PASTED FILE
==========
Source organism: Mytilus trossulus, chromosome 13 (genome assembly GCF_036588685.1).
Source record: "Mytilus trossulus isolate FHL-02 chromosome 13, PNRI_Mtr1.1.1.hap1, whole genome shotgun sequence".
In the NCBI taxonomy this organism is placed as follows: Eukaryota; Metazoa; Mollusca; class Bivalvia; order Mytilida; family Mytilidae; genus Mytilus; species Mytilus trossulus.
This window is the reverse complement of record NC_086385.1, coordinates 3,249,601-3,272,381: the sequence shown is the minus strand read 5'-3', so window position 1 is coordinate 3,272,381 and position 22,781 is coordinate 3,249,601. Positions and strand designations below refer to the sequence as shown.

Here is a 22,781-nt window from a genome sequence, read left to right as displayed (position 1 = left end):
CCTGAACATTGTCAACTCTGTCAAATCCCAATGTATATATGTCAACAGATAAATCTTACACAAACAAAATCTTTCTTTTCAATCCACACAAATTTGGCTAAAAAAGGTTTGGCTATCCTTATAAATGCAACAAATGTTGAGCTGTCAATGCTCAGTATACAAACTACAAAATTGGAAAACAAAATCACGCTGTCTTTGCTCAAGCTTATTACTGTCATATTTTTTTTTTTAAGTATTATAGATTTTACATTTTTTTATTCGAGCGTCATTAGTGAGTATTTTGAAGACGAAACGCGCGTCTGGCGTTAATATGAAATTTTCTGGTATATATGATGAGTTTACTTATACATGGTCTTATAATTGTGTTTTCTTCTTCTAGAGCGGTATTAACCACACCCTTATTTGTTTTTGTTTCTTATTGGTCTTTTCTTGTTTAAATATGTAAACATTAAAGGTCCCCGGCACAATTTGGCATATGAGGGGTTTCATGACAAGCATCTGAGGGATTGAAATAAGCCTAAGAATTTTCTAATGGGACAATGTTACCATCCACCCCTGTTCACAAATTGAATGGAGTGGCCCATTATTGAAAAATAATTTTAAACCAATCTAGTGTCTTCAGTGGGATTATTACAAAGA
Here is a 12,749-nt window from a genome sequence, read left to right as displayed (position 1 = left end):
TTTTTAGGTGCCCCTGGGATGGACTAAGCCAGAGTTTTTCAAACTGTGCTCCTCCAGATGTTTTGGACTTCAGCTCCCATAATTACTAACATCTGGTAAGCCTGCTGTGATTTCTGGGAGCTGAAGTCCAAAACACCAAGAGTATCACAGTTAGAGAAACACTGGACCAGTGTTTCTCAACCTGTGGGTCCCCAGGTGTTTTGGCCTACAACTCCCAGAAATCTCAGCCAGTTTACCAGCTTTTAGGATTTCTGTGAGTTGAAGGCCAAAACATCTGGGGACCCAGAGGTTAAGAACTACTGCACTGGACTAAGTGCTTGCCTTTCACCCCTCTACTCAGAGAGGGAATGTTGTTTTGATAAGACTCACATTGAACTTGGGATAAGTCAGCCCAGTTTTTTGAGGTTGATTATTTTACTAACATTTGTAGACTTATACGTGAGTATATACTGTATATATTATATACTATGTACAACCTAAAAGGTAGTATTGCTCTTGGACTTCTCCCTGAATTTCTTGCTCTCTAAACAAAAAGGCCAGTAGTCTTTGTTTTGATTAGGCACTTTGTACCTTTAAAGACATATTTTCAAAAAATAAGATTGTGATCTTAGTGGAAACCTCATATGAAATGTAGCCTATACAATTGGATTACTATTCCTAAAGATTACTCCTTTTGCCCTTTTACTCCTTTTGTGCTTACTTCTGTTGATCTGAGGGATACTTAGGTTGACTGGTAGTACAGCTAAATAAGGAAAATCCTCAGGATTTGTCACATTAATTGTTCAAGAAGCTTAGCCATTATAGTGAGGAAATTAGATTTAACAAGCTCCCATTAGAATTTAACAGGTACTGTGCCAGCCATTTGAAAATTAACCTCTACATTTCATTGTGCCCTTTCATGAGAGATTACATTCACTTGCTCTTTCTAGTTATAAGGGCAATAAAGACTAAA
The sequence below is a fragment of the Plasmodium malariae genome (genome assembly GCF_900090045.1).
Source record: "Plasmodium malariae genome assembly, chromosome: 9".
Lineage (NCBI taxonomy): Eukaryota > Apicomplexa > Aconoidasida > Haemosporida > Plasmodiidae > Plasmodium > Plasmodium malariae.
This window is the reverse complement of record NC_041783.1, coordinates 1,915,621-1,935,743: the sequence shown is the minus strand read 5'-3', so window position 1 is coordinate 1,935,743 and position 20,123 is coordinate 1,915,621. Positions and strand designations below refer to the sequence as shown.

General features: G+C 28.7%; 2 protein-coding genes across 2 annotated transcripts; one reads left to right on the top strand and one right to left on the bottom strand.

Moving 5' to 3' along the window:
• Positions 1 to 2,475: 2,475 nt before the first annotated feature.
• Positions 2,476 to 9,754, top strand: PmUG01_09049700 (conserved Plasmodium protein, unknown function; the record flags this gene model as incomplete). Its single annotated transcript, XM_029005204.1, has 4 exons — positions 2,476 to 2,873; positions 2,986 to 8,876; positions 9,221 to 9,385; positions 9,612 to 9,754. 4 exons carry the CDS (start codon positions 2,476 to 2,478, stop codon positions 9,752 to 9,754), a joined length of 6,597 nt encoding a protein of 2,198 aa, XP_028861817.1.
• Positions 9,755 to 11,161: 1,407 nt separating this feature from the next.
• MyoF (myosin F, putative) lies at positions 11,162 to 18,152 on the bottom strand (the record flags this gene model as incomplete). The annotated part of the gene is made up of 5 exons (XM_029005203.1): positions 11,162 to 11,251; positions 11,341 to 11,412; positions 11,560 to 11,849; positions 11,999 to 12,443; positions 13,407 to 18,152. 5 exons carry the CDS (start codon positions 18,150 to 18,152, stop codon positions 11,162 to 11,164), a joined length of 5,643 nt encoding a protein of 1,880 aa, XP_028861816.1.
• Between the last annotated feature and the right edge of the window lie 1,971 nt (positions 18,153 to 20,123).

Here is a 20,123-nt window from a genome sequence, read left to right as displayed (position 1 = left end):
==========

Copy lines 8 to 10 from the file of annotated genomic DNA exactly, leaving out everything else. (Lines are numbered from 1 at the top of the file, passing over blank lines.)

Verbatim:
TTTTTAGGTGCCCCTGGGATGGACTAAGCCAGAGTTTTTCAAACTGTGCTCCTCCAGATGTTTTGGACTTCAGCTCCCATAATTACTAACATCTGGTAAGCCTGCTGTGATTTCTGGGAGCTGAAGTCCAAAACACCAAGAGTATCACAGTTAGAGAAACACTGGACCAGTGTTTCTCAACCTGTGGGTCCCCAGGTGTTTTGGCCTACAACTCCCAGAAATCTCAGCCAGTTTACCAGCTTTTAGGATTTCTGTGAGTTGAAGGCCAAAACATCTGGGGACCCAGAGGTTAAGAACTACTGCACTGGACTAAGTGCTTGCCTTTCACCCCTCTACTCAGAGAGGGAATGTTGTTTTGATAAGACTCACATTGAACTTGGGATAAGTCAGCCCAGTTTTTTGAGGTTGATTATTTTACTAACATTTGTAGACTTATACGTGAGTATATACTGTATATATTATATACTATGTACAACCTAAAAGGTAGTATTGCTCTTGGACTTCTCCCTGAATTTCTTGCTCTCTAAACAAAAAGGCCAGTAGTCTTTGTTTTGATTAGGCACTTTGTACCTTTAAAGACATATTTTCAAAAAATAAGATTGTGATCTTAGTGGAAACCTCATATGAAATGTAGCCTATACAATTGGATTACTATTCCTAAAGATTACTCCTTTTGCCCTTTTACTCCTTTTGTGCTTACTTCTGTTGATCTGAGGGATACTTAGGTTGACTGGTAGTACAGCTAAATAAGGAAAATCCTCAGGATTTGTCACATTAATTGTTCAAGAAGCTTAGCCATTATAGTGAGGAAATTAGATTTAACAAGCTCCCATTAGAATTTAACAGGTACTGTGCCAGCCATTTGAAAATTAACCTCTACATTTCATTGTGCCCTTTCATGAGAGATTACATTCACTTGCTCTTTCTAGTTATAAGGGCAATAAAGACTAAA
The sequence below is a fragment of the Plasmodium malariae genome (genome assembly GCF_900090045.1).
Source record: "Plasmodium malariae genome assembly, chromosome: 9".